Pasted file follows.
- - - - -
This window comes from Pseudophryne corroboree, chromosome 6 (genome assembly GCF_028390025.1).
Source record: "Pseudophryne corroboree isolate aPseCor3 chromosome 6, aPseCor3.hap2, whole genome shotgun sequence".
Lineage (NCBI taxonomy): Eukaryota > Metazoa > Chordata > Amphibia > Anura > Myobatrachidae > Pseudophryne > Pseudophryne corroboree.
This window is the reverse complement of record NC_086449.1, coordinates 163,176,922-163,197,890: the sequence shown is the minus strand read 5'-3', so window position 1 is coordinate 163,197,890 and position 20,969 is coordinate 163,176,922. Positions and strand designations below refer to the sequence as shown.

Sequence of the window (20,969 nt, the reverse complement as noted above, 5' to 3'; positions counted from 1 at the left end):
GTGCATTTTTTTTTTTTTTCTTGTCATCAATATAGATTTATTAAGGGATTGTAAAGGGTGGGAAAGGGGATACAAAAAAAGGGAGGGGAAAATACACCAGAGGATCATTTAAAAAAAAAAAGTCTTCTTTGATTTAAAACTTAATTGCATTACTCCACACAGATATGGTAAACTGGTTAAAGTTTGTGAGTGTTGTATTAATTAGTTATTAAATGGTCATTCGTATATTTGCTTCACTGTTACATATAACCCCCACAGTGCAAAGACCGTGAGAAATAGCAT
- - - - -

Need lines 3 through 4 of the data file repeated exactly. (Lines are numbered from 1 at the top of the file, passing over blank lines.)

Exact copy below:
Lineage (NCBI taxonomy): Eukaryota > Metazoa > Chordata > Amphibia > Anura > Myobatrachidae > Pseudophryne > Pseudophryne corroboree.
This window is the reverse complement of record NC_086449.1, coordinates 163,176,922-163,197,890: the sequence shown is the minus strand read 5'-3', so window position 1 is coordinate 163,197,890 and position 20,969 is coordinate 163,176,922. Positions and strand designations below refer to the sequence as shown.